The Supreme Court on Monday dismissed the Centre’s plea to vacate stay on the implementation of 27 per cent quota for OBCs in central educational institutions, including IITs and IIMs from the next academic year.
“We find no reason to vary the order dated March 29,” a Bench headed by Justice Arijit Pasayat said on Monday while dismissing the Centre’s plea. The court also clarified that its March 29 stay on the OBCs reservation was ‘final’ for the academic year 2007-08.
Now it would be almost impossible for the Government to implement from the next academic year the Central Educational Institutions (Reservation in Admission) Act, 2006, notified in January 2007, which provided for 27 per cent reservation to the OBCs in elite central educational institutions.
After dismissal of the Centre’s plea Solicitor General G E Vahanvati urged the court to refer the matter to a Constitution Bench under Article 145(3) of the Constitution as it involved important legal issues. However, the court said the plea could be considered only in August 2007 when the Constitutional validity of the impugned law was to be examined.
In fact, all through the 90-minute proceedings, the Centre did not have any new point to put across and the court kept on questioning the hurry.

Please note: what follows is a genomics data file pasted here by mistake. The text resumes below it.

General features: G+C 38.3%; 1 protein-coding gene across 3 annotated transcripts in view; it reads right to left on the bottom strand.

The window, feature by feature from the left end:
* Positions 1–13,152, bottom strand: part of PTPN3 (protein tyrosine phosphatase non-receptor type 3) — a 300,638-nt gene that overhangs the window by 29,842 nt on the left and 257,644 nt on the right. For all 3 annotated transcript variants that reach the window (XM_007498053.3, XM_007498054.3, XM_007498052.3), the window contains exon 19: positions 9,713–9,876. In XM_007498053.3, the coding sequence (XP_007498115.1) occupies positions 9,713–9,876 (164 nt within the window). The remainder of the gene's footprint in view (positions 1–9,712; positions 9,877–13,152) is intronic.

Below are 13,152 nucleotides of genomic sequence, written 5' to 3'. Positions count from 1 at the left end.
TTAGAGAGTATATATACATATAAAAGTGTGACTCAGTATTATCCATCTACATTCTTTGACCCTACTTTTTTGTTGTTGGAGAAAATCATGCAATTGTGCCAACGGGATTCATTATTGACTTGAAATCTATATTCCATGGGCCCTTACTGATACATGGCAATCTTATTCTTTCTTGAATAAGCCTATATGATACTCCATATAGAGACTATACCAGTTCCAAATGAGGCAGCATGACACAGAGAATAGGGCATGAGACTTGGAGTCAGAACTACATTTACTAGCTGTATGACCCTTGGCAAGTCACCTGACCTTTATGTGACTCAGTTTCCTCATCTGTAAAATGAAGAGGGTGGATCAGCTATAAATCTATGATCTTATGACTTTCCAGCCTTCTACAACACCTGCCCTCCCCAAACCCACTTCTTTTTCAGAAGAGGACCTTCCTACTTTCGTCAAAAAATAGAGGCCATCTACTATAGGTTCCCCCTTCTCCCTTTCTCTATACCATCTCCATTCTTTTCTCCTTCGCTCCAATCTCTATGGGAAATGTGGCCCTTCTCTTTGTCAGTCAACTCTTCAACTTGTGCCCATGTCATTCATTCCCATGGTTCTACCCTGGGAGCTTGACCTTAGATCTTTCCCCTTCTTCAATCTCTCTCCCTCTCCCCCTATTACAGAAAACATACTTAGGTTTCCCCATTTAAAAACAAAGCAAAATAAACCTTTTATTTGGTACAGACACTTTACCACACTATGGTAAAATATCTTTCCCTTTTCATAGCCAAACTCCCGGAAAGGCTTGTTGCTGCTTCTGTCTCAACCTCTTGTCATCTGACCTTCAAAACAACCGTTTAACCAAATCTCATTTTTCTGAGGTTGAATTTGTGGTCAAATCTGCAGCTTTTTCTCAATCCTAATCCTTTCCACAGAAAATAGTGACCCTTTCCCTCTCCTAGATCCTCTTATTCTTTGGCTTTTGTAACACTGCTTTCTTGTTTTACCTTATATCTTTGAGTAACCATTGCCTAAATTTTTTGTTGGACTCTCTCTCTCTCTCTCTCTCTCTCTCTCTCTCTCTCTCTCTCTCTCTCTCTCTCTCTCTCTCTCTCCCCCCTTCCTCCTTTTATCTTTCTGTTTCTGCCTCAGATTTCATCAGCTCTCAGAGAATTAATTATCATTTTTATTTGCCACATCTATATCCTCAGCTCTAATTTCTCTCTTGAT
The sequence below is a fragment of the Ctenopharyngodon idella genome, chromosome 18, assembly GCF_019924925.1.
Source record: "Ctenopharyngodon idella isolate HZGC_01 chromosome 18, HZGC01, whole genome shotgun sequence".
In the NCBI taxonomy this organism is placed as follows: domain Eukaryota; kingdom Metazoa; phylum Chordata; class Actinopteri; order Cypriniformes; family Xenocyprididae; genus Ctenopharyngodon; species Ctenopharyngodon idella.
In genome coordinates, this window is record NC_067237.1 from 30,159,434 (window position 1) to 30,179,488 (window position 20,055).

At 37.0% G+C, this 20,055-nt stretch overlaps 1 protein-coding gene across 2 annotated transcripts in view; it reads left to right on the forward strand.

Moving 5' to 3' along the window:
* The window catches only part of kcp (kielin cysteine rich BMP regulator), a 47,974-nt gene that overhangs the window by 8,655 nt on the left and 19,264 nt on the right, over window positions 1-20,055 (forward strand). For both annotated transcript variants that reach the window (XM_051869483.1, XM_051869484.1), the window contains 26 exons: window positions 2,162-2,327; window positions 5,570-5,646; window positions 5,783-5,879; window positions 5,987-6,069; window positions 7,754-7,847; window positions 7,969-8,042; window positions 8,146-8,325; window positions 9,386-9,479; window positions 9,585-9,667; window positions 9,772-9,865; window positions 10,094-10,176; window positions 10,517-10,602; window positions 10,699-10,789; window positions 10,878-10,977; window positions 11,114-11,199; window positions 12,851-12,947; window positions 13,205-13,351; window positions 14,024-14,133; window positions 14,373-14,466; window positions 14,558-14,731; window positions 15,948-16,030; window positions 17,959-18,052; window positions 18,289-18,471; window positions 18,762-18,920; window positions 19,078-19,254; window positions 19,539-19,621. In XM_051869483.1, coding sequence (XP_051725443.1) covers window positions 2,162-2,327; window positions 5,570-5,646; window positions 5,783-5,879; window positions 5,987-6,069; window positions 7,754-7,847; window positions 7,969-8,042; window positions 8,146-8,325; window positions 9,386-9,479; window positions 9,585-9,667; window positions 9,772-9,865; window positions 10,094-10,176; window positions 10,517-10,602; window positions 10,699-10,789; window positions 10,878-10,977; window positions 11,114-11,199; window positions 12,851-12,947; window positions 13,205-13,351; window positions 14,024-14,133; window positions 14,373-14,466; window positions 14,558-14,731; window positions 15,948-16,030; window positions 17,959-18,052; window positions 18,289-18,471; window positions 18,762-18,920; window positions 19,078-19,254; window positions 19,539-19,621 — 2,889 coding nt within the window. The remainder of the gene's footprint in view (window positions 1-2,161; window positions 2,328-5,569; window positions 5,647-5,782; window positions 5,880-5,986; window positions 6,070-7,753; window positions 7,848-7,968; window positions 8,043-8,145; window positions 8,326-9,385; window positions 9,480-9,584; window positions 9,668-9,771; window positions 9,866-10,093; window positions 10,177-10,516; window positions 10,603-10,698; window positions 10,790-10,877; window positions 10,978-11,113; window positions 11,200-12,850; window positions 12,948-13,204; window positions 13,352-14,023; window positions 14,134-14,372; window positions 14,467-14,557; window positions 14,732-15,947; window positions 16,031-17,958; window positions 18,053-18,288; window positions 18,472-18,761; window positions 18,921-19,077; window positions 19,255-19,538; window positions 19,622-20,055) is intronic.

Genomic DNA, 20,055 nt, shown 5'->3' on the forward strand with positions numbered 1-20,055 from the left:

"You have waited for 57 years. Why can't you wait for one more year," the Bench observed when the Solicitor General tried to impress upon it by arguing that the Government has increased the number of seats to ensure that the interest of general category candidates was not adversely affected.
“We don’t want that we play the game first and then frame the rules. We want rules first, then the game,” it observed.
The court did not appreciate the Centre’s argument that after the Mandal verdict in 1992, OBCs were already enjoying the benefit of reservation in Government jobs and there was no reason to deny it to them in education. It commented that if the Government could wait for 15 years to bring the logic of Mandal case, it could very well wait for one more year.
The Bench pointed out that in the Mandal case as also the recent Nagraj verdict, Constitution Benches excluded the creamy layer from the purview of quota benefits but the Government was not ready to accept it.
“You are treating the unequals and equals on the same footing…reservation is more necessary for the economically backward than the socially backward,” it observed.
The Centre has maintained that the concept of creamy layer laid in the two cases was vis-a-vis reservation in job and not with regard to quota in educational institutions.
Appearing for the anti-quota petitioners, senior counsel Harish Salve submitted there was no need for reservation if it has not worked in the last 50 years.
Meanwhile, Pan-IIM Alumni Association moved the apex court challenging the Union Human Resource Ministry ‘arm-twisting’ the IIMs to put in abeyance the admission process for the academic year 2007-08.
It has also challenged the system of case-based reservation in the country and demanded setting up of a non-political expert body to evaluate the benefits and drawbacks of the current reservation policy in vogue since 1950.